Gang suspected as man shot at creche dies

Victim Declan Smith was suspected of two murders in Belfast

Declan Smith had been in Beaumont Hospital in a coma for the past week and died early yesterday. Photograph: Dara MacDónaill.

Declan Smith had been in Beaumont Hospital in a coma for the past week and died early yesterday. Photograph: Dara MacDónaill.

 


Gardaí have begun a murder investigation following the death of a well-known paramilitary figure who has died a week after being shot while dropping his child to a north Dublin creche.

Declan Smith, a 32-year-old originally from Belfast, was wounded outside the Little Rainbows Creche in Donaghmede at 9am last Friday as he dropped off his son.

He was shot in the face by a masked man while walking back to his car as other parents dropping their children to the creche looked on.

Gardaí believe attack was well planned and the murderers had accurate and up-to-date information on the movements of the victim, who had not long returned to north Dublin after going into hiding following a shooting last year.

He had been in Beaumont Hospital in a coma for the past week and died early yesterday.

He was very close to the leader of the Real IRA in Dublin, Alan Ryan, who was shot dead in September 2012 by north Dublin gangland figures that he, Smith and their associates were extorting money from.

Gardaí believe Ryan was on the way to see Smith when he was killed in 2012 and Smith was one of the first people on the scene in the immediate aftermath of the fatal gun attack.

Armed robbery
Both had abducted and beaten a member of an armed robbery gang from north Dublin not long before Ryan’s death and that group is suspected of involvement in Smith’s shooting last Friday.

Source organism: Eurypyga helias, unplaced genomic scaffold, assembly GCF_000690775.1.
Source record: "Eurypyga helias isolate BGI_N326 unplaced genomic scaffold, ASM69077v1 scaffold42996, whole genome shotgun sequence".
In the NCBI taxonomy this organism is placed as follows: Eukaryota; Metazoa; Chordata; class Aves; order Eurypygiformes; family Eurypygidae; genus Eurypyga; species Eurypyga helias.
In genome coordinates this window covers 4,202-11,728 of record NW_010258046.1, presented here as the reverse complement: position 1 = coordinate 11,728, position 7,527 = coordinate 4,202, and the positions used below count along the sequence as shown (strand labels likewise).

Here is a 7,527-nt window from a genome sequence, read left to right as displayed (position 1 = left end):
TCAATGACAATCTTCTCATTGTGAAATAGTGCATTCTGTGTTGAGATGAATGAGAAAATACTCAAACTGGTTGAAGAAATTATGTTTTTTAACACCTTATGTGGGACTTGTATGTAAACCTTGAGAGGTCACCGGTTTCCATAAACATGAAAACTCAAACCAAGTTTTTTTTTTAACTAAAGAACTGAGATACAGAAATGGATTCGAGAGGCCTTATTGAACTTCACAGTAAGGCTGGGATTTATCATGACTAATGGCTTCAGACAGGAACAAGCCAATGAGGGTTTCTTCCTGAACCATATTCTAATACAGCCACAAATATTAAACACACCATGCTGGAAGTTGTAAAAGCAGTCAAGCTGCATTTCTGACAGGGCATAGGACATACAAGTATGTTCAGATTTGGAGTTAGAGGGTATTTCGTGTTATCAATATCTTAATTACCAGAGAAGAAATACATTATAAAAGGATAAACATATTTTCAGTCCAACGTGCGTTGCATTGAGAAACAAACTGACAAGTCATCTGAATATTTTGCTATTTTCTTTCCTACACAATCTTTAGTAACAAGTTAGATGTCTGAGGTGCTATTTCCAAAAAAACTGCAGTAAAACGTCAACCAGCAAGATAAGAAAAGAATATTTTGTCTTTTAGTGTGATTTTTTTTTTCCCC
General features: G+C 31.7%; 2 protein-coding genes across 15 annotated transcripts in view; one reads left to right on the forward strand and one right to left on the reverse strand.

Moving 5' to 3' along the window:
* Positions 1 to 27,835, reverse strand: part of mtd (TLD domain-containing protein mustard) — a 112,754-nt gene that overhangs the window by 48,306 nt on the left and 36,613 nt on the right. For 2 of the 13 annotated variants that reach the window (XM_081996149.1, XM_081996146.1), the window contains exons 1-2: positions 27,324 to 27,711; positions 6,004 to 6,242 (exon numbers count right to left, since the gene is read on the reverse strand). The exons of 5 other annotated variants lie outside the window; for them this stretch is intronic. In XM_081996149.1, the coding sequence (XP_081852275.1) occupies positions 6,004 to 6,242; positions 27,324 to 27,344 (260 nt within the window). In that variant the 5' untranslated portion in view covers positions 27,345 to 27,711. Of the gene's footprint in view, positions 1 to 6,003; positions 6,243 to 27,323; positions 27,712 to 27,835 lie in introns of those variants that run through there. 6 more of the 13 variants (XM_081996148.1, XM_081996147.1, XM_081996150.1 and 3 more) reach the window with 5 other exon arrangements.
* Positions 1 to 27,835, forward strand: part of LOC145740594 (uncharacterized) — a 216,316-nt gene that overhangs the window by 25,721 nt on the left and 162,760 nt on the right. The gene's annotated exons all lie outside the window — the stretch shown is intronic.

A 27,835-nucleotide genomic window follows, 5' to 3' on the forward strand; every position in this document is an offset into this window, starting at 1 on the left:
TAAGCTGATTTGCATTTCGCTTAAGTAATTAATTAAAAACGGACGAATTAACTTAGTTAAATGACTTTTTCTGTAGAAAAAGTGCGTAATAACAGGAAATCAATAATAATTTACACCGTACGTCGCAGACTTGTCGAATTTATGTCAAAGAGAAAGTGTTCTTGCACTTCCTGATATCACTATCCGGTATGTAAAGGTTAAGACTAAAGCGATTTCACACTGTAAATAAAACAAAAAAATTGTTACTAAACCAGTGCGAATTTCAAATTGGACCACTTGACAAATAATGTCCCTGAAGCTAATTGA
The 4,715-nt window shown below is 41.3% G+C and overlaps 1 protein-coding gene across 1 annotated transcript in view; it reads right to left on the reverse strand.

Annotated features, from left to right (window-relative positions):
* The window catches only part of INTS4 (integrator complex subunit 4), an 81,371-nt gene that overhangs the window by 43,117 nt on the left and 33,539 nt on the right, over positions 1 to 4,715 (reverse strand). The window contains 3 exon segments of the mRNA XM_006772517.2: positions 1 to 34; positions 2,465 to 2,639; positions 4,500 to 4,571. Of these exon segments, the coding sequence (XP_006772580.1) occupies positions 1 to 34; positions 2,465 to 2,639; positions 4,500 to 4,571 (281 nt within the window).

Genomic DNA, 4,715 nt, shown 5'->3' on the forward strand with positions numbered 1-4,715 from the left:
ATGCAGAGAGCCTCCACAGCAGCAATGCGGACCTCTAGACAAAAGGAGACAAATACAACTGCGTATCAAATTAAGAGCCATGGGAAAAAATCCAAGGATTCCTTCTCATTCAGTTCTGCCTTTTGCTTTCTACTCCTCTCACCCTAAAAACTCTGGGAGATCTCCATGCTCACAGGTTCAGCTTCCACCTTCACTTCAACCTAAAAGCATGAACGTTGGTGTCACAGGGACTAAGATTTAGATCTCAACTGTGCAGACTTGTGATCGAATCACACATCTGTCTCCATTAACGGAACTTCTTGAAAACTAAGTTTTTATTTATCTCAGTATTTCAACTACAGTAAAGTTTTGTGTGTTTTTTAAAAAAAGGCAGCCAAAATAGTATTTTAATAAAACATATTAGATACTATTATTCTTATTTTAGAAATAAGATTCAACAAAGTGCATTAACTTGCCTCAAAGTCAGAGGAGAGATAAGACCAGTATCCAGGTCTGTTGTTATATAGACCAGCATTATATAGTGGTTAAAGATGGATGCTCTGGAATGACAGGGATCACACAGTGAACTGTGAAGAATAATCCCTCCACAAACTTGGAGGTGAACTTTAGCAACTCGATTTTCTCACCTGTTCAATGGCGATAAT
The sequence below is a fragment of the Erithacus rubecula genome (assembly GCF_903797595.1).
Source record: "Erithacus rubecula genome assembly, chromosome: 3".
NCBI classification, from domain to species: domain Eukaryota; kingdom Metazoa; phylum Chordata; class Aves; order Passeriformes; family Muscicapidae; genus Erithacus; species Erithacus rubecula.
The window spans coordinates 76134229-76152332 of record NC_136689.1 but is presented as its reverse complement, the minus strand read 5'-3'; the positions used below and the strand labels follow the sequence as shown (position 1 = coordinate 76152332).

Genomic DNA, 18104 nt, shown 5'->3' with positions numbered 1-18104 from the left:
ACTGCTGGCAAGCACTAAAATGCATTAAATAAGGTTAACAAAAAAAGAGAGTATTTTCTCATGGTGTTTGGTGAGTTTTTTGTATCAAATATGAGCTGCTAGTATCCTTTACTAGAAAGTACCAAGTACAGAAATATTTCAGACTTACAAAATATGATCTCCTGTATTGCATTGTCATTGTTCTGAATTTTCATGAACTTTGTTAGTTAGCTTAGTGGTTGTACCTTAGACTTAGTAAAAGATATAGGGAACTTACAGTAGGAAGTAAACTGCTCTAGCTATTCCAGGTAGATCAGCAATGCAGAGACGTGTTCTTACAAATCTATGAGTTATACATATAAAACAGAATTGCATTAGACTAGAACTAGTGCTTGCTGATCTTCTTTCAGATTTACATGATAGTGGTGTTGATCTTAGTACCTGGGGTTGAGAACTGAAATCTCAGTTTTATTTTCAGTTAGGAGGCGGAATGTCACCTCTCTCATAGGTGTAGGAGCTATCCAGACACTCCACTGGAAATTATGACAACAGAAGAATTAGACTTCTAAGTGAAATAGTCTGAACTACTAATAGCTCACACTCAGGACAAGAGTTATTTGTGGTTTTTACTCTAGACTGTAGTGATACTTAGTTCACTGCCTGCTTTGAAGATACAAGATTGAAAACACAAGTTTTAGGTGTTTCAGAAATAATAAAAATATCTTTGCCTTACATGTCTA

Just before Ryan’s killing, both he and Smith clashed with the dissident republican leadership in the North. It accused them of failing to pass on money extorted from drugs gangs in the South on the pretence of being destined to fund the republican movement and demanded the money from them.

Garda sources said the sum demanded was several hundred thousand euro and that Ryan and Smith were either unwilling or unable to pay.

‘Serious problems’
“That obviously caused serious problems for them and they were both under a lot of pressure from their own long before Ryan was shot,” said one Garda source.

After the murder of Ryan in September 2012, the dissident republican leadership in the North became involved in a feud with some of Ryan’s associates, who they believed were too focused on personal gain when engaging in activities including extortion.

A number of men close to Ryan were shot in punishment-style attacks, with Smith one of those targeted. He was found in a house in Saggart, south Co Dublin, with a gunshot wound to the leg last February.

He remained under threat from dissident republicans as part of a feud over control of the leadership of the movement in Dublin, with Smith trying to take over from his dead friend Ryan.

He was also at risk from the same gangland figures that shot Ryan just over 18 months ago. He was also being threatened by the north Dublin armed robbery gang now suspected of his murder and gardaí had warned him his life was in danger.

Having lived in the Republic since about 2007, he was wanted by the PSNI in Belfast for questioning about two murders within hours of each other in March 2007. The killings were linked to the activities of the Continuity IRA.

Smith left the North for the Republic to evade the PSNI investigation.